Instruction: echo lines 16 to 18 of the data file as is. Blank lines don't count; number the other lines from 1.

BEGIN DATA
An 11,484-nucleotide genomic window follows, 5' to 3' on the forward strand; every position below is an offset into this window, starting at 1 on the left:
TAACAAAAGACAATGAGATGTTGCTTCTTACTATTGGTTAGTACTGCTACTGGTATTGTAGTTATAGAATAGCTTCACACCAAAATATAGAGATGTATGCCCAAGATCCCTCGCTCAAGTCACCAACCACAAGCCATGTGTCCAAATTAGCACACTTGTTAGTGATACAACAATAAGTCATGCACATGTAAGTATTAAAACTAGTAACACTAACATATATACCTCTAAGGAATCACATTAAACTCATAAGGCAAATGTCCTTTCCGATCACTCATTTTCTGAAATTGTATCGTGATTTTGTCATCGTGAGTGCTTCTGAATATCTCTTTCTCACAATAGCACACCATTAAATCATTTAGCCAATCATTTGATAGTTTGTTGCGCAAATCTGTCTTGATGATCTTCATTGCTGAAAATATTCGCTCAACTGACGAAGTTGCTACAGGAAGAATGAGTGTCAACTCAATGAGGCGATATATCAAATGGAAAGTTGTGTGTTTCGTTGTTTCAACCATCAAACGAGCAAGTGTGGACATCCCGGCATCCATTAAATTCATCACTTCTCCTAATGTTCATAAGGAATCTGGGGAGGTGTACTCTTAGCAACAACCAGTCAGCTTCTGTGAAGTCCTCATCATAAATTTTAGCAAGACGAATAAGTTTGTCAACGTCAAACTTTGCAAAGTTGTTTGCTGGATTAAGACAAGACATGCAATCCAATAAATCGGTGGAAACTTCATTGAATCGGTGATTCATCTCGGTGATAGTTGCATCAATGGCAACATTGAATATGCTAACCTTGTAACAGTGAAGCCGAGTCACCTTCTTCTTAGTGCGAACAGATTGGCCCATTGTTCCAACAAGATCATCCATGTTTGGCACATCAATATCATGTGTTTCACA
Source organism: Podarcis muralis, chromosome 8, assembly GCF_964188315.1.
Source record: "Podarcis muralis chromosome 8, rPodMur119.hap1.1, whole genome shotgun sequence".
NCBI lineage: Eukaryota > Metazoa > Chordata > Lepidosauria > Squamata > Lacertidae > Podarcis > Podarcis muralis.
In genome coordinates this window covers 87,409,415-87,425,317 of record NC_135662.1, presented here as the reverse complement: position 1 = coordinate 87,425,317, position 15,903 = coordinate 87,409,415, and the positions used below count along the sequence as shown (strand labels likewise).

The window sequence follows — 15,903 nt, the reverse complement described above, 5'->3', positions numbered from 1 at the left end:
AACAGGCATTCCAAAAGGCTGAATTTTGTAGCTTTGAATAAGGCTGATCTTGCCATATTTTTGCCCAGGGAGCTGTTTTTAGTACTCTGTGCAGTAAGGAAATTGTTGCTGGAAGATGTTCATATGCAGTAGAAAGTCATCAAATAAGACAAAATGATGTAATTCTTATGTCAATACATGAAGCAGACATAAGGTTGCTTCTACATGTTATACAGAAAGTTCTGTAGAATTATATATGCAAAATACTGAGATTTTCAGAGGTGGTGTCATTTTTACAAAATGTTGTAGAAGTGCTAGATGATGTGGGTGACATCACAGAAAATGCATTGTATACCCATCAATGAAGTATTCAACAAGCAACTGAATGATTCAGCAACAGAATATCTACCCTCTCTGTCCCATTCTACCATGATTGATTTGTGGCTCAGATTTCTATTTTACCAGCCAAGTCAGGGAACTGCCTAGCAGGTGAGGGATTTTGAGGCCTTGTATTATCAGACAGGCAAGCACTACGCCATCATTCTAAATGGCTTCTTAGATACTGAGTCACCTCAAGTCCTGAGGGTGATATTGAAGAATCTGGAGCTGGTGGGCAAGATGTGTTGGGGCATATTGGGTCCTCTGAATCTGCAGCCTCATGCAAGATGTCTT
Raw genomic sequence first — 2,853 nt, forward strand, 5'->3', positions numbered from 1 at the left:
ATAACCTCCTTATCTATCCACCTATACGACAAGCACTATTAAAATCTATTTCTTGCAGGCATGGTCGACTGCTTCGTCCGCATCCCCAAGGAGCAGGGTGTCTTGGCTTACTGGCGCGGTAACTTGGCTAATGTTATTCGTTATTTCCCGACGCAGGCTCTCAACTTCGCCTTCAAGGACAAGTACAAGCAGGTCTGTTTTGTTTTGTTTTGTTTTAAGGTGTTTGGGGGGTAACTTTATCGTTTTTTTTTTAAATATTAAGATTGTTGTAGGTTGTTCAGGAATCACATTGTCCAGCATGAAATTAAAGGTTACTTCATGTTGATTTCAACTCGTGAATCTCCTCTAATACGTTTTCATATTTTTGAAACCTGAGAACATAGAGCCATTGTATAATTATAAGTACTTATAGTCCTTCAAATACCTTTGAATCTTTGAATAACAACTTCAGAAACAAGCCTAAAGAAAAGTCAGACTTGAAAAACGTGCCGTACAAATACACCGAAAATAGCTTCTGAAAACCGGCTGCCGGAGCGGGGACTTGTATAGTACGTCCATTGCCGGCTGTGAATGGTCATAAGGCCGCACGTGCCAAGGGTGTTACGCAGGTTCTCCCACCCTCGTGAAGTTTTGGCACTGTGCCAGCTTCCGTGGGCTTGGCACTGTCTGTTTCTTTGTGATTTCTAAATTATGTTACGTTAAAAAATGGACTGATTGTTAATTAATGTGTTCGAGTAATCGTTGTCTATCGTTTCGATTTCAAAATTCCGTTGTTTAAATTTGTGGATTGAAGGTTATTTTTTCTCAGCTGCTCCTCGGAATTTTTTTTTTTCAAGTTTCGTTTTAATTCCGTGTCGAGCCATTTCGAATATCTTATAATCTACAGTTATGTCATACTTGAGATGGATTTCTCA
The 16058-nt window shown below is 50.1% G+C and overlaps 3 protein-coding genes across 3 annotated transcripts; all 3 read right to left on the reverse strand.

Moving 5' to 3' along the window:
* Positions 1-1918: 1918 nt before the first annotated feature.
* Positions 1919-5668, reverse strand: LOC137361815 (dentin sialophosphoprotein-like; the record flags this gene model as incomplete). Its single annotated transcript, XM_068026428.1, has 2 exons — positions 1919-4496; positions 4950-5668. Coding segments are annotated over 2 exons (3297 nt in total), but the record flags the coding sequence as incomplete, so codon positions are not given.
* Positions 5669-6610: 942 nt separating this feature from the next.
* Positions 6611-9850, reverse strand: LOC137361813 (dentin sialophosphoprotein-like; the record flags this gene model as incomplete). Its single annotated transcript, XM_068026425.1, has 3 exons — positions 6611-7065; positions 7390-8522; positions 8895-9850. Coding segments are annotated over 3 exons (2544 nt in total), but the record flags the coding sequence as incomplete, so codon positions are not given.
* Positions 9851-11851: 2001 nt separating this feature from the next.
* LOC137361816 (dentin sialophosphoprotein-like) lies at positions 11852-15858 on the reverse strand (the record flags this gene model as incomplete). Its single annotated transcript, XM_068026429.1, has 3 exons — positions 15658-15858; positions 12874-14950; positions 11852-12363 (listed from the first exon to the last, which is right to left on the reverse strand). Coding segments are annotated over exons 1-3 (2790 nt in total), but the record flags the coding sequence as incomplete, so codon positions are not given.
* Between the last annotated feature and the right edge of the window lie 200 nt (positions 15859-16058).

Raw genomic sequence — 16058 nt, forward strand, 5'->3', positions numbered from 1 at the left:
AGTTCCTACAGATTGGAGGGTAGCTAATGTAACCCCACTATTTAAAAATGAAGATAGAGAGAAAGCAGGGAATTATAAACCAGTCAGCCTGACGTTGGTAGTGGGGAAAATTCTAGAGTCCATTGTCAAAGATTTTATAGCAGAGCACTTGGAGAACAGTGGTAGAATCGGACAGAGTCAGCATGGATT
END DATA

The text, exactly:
* Positions 6611-9850, reverse strand: LOC137361813 (dentin sialophosphoprotein-like; the record flags this gene model as incomplete). Its single annotated transcript, XM_068026425.1, has 3 exons — positions 6611-7065; positions 7390-8522; positions 8895-9850. Coding segments are annotated over 3 exons (2544 nt in total), but the record flags the coding sequence as incomplete, so codon positions are not given.
* Positions 9851-11851: 2001 nt separating this feature from the next.
* LOC137361816 (dentin sialophosphoprotein-like) lies at positions 11852-15858 on the reverse strand (the record flags this gene model as incomplete). Its single annotated transcript, XM_068026429.1, has 3 exons — positions 15658-15858; positions 12874-14950; positions 11852-12363 (listed from the first exon to the last, which is right to left on the reverse strand). Coding segments are annotated over exons 1-3 (2790 nt in total), but the record flags the coding sequence as incomplete, so codon positions are not given.